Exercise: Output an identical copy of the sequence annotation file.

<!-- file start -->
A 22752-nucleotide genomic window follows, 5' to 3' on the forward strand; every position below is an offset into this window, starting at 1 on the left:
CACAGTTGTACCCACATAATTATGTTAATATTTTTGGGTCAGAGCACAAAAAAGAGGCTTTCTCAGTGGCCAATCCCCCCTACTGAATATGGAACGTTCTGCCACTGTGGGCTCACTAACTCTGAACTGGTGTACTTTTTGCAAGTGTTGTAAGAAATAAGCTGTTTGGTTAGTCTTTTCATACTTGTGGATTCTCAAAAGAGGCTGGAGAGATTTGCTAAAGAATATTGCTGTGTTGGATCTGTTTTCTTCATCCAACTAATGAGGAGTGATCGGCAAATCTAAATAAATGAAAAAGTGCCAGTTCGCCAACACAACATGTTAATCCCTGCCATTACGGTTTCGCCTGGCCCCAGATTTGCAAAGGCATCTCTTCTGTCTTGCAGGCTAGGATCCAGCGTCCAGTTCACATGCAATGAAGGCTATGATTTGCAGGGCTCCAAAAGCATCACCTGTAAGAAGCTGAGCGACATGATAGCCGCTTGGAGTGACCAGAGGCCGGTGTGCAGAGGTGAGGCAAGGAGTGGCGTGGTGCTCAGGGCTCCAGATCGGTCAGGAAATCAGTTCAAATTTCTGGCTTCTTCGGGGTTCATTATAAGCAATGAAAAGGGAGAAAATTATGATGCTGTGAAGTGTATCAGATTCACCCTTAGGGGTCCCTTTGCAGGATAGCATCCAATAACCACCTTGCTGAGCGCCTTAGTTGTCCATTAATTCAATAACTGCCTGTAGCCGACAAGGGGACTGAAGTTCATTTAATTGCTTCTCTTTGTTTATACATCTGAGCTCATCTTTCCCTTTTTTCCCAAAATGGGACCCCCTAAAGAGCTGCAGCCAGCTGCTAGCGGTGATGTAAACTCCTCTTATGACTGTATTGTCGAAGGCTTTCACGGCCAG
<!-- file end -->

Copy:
A 22752-nucleotide genomic window follows, 5' to 3' on the forward strand; every position below is an offset into this window, starting at 1 on the left:
CACAGTTGTACCCACATAATTATGTTAATATTTTTGGGTCAGAGCACAAAAAAGAGGCTTTCTCAGTGGCCAATCCCCCCTACTGAATATGGAACGTTCTGCCACTGTGGGCTCACTAACTCTGAACTGGTGTACTTTTTGCAAGTGTTGTAAGAAATAAGCTGTTTGGTTAGTCTTTTCATACTTGTGGATTCTCAAAAGAGGCTGGAGAGATTTGCTAAAGAATATTGCTGTGTTGGATCTGTTTTCTTCATCCAACTAATGAGGAGTGATCGGCAAATCTAAATAAATGAAAAAGTGCCAGTTCGCCAACACAACATGTTAATCCCTGCCATTACGGTTTCGCCTGGCCCCAGATTTGCAAAGGCATCTCTTCTGTCTTGCAGGCTAGGATCCAGCGTCCAGTTCACATGCAATGAAGGCTATGATTTGCAGGGCTCCAAAAGCATCACCTGTAAGAAGCTGAGCGACATGATAGCCGCTTGGAGTGACCAGAGGCCGGTGTGCAGAGGTGAGGCAAGGAGTGGCGTGGTGCTCAGGGCTCCAGATCGGTCAGGAAATCAGTTCAAATTTCTGGCTTCTTCGGGGTTCATTATAAGCAATGAAAAGGGAGAAAATTATGATGCTGTGAAGTGTATCAGATTCACCCTTAGGGGTCCCTTTGCAGGATAGCATCCAATAACCACCTTGCTGAGCGCCTTAGTTGTCCATTAATTCAATAACTGCCTGTAGCCGACAAGGGGACTGAAGTTCATTTAATTGCTTCTCTTTGTTTATACATCTGAGCTCATCTTTCCCTTTTTTCCCAAAATGGGACCCCCTAAAGAGCTGCAGCCAGCTGCTAGCGGTGATGTAAACTCCTCTTATGACTGTATTGTCGAAGGCTTTCACGGCCAG